Damages that are awarded as punishment for the conduct of the person who caused an injury are known as “punitive damages.” The idea behind punitive damages is to punish the wrongdoer for acting with a wanton disregard for the safety of others. An additional goal of punitive damages is to impose a form of punishment that will deter others from engaging in the same or similar conduct.
In many personal injury cases, the type of damages attorneys can demand on behalf of the victim include economic damages and non-economic damages. These include, but are not limited to:
- All reasonable medical expenses;
- All lost earnings, lost time, and lost earning capacity;
- All property damage caused by the defendant’s conduct; and
- All Injury, pain, disability, physical impairment, disfigurement, mental anguish, inconvenience, and loss of capacity for enjoyment of life.
Additionally, in death cases, our Miami injury lawyers demand payment for medical bills and the loss of financial support and guidance the deceased would have provided to his or her loved ones.
How does a jury decide to award punitive damages?
Punitive damages belong to a special category of damages that must be specifically pled and proven. They are not guaranteed, even if you win your case, and they fall into their own separate category. In Florida, there are only two times when punitive damages may be awarded. As the Florida Supreme Court explains in W.R. Grace v. Waters, punitive damages are appropriate only when the defendant’s actions are “fraudulent, malicious, deliberately violent or oppressive, or committed with such gross negligence as to indicate a wanton disregard for the rights of others.”
In short, if the defendant knew that he or she was intentionally doing something wrong, or if the behavior of the defendant exhibited an indifference to the lives and safety of others, a jury may award punitive damages.
Some examples of punitive damage cases
Each case is different. Miami personal injury lawyers bring claims for punitive damages when the facts warrant such a claim. Claims for punitive damages must be reasonably based on some evidence of serious misconduct. A few examples common to Miami, Miami Gardens, Hialeah, and other Miami-Dade locations are:
- Auto accident cases. Individuals who drive while intoxicated may be liable for punitive damages.
- Intentional misconduct cases. If a party is injured as a result of an intentional tort (for example, an assault or battery), then punitive damages may be appropriate.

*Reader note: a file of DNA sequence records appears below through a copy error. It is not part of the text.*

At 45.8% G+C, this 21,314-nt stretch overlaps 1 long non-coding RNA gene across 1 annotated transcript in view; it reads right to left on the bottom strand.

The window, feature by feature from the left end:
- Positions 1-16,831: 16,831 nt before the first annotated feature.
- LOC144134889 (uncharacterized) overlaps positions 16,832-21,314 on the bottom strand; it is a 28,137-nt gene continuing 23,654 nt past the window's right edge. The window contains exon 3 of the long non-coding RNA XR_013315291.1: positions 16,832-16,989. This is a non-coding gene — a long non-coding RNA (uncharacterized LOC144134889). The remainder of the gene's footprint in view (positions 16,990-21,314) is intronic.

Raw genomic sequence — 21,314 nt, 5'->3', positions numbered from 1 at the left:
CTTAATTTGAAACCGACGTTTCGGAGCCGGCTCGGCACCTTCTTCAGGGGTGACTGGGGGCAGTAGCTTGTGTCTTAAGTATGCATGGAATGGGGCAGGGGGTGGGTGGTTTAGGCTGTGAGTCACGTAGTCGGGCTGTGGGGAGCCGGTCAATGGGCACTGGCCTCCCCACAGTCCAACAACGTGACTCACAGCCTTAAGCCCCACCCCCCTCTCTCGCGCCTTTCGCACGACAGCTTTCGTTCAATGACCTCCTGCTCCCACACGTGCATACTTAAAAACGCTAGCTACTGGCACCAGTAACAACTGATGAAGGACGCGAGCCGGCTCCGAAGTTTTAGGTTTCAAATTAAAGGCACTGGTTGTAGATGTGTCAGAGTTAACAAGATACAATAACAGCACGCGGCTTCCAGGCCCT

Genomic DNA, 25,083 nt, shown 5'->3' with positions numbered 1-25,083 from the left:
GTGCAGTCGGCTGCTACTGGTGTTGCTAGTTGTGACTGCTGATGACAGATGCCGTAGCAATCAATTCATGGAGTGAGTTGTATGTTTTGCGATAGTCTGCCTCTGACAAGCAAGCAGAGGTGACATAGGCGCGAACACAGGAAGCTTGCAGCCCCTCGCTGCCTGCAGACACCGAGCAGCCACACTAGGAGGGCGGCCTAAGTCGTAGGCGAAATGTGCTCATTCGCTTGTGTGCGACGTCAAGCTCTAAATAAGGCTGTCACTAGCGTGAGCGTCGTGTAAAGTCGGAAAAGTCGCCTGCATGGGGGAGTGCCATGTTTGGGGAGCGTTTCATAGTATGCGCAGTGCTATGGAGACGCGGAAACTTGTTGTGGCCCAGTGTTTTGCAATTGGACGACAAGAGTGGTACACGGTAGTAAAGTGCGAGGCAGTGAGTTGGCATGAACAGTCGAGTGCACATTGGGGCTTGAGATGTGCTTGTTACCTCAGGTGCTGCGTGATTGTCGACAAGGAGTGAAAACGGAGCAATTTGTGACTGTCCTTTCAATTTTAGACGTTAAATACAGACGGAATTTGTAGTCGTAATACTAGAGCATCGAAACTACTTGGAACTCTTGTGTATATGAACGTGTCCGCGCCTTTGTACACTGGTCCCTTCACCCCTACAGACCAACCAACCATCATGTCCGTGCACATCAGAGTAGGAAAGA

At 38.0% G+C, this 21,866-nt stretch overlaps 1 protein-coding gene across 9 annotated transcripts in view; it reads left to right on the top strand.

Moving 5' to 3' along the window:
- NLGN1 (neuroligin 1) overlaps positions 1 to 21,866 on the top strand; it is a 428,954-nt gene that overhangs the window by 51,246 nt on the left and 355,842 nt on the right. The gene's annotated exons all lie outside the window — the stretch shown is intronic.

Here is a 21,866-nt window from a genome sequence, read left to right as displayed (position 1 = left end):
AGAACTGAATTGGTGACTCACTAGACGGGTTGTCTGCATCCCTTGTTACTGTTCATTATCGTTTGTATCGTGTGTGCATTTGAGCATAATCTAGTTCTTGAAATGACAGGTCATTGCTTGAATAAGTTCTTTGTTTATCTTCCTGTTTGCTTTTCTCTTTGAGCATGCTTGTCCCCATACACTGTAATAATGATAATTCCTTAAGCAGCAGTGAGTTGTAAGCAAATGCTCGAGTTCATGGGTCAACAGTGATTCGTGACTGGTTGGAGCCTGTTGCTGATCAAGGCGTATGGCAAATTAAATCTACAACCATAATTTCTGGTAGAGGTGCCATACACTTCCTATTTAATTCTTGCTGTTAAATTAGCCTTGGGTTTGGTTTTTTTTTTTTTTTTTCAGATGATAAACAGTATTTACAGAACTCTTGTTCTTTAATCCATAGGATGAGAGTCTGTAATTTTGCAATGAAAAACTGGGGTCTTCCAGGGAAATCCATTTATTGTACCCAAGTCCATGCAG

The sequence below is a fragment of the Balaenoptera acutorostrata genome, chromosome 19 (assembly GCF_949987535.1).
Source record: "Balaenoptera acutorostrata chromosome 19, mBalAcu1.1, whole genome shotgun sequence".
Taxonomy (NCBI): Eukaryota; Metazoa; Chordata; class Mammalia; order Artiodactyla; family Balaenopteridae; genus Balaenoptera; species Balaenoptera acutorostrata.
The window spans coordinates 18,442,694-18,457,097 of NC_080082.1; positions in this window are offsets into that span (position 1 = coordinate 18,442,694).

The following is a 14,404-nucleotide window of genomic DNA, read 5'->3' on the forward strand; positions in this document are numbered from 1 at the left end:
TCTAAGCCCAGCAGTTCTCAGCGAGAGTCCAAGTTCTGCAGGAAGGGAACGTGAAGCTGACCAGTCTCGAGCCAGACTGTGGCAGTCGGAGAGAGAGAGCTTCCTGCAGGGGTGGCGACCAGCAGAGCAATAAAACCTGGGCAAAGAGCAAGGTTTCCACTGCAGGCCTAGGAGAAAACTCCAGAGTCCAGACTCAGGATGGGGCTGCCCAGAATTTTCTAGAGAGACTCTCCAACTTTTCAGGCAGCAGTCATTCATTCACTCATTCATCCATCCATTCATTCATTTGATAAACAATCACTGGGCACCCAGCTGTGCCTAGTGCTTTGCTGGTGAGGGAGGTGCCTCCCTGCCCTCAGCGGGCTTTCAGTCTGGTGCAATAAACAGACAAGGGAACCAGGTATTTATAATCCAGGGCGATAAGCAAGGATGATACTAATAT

- Truck accident cases. A shipping company that lets a driver operate a vehicle knowing in advance that the truck has not passed inspection and/or is not safe to drive may be held liable for punitive damages.
- Premises liability actions. If a shopping mall knows that an escalator doesn’t work and poses a real and serious risk of injury or death to its invitees and fails to place warning signs around the escalator, the mall owners may be liable for punitive damages.
- Product liability case. If a manufacturer intentionally uses cheap parts that it knows will fail at high speeds or in certain conditions which could lead to serious injury or death, the manufacturer may be liable for punitive damages.
- Medical malpractice. In Florida, punitive damages may be awarded for medical malpractice (in addition to economic and non-economic damages), but there are limits.
There are many other examples. Cars that travel 100mph on a road where the speed limit is 45mph should pay a higher price for the deaths or injuries caused by such reckless conduct.
Limits on punitive damages in Florida
Florida has a limit on punitive damages. Subject to certain statutory exceptions, an award of punitive damages may not exceed (1) three times the amount of compensatory damages to each claimant entitled to punitive damages; or (2) the sum of $500,000.00 – whichever is higher. But, where the jury finds; (1) that the defendant’s wrongful conduct was motivated solely by unreasonable financial gain; and (2) that the unreasonably dangerous nature of the conduct when combined with the high likelihood of injury caused by the conduct was actually known by the managing agent, director, officer, or other person responsible for making policy decisions for the defendant, the jury may award punitive damages not to exceed the greater of (1) four times the amount of compensatory damages awarded to each claimant entitled to punitive damages; or (2) $2,000,000.00. If the jury finds that, at the time of injury, the defendant had a specific intent to harm the plaintiff and the defendant’s conduct did in fact harm the plaintiff, there is no cap on punitive damages.
The Miami personal injury attorneys at Yeboah Law Group, P.A. understand when punitive claim actions are warranted and when there isn’t a reasonable basis to bring a punitive damage claim. We fight to get our clients every dollar they deserve and to punish wrongdoers when necessary. For tough legal representation, please call us at (800) TELL-SAM to make an appointment. You can also fill out our contact form.